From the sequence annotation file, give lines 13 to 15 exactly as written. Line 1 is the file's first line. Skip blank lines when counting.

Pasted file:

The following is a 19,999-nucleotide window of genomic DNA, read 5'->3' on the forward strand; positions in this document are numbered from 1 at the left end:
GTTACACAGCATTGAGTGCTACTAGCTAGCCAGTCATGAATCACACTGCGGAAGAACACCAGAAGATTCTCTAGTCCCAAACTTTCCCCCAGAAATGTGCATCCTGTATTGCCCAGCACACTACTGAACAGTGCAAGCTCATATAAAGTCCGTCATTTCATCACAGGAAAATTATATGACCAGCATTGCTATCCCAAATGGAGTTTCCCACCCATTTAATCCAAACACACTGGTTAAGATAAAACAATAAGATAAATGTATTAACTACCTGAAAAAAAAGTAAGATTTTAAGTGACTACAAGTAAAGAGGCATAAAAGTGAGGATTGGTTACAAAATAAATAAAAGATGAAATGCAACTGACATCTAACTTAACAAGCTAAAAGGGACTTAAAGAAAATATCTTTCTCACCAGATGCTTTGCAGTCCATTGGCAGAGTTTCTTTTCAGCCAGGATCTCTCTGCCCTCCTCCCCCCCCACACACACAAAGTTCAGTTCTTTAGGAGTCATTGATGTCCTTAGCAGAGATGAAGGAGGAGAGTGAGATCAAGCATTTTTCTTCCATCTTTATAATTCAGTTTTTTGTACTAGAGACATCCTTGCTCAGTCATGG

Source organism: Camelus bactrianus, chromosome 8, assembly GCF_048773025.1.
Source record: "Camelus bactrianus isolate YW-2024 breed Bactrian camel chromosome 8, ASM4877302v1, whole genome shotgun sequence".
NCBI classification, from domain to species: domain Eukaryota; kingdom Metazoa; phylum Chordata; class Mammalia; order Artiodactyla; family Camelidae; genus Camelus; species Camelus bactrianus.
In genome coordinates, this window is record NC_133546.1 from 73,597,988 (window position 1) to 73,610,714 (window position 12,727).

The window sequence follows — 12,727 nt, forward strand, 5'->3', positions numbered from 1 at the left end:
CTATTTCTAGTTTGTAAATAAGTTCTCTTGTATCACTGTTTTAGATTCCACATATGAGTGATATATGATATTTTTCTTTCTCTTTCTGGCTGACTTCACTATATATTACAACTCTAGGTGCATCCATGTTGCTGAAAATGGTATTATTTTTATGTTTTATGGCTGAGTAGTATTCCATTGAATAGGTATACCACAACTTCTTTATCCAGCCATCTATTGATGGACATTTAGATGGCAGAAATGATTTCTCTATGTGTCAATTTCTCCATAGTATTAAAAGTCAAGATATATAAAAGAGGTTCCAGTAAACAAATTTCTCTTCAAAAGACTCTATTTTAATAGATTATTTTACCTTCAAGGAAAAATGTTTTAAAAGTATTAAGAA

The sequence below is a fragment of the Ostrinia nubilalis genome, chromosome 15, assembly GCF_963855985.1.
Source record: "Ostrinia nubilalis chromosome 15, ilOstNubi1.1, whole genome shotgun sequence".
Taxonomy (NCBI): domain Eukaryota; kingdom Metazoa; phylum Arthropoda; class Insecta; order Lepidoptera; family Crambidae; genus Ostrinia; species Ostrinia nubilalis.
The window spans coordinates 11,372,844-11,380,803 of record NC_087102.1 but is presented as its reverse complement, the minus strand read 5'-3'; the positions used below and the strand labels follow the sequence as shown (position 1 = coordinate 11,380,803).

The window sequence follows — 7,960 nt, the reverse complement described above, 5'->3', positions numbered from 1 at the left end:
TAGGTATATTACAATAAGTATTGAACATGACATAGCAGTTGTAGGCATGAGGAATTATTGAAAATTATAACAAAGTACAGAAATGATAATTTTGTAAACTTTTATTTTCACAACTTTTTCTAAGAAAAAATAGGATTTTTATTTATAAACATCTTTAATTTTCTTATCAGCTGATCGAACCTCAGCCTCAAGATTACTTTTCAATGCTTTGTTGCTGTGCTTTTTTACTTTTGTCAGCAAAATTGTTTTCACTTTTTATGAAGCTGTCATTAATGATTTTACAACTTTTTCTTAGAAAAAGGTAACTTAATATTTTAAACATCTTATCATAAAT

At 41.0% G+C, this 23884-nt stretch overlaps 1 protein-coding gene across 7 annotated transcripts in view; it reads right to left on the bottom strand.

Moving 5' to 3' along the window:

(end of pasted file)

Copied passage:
The window sequence follows — 7,960 nt, the reverse complement described above, 5'->3', positions numbered from 1 at the left end:
TAGGTATATTACAATAAGTATTGAACATGACATAGCAGTTGTAGGCATGAGGAATTATTGAAAATTATAACAAAGTACAGAAATGATAATTTTGTAAACTTTTATTTTCACAACTTTTTCTAAGAAAAAATAGGATTTTTATTTATAAACATCTTTAATTTTCTTATCAGCTGATCGAACCTCAGCCTCAAGATTACTTTTCAATGCTTTGTTGCTGTGCTTTTTTACTTTTGTCAGCAAAATTGTTTTCACTTTTTATGAAGCTGTCATTAATGATTTTACAACTTTTTCTTAGAAAAAGGTAACTTAATATTTTAAACATCTTATCATAAAT

At 41.0% G+C, this 23884-nt stretch overlaps 1 protein-coding gene across 7 annotated transcripts in view; it reads right to left on the bottom strand.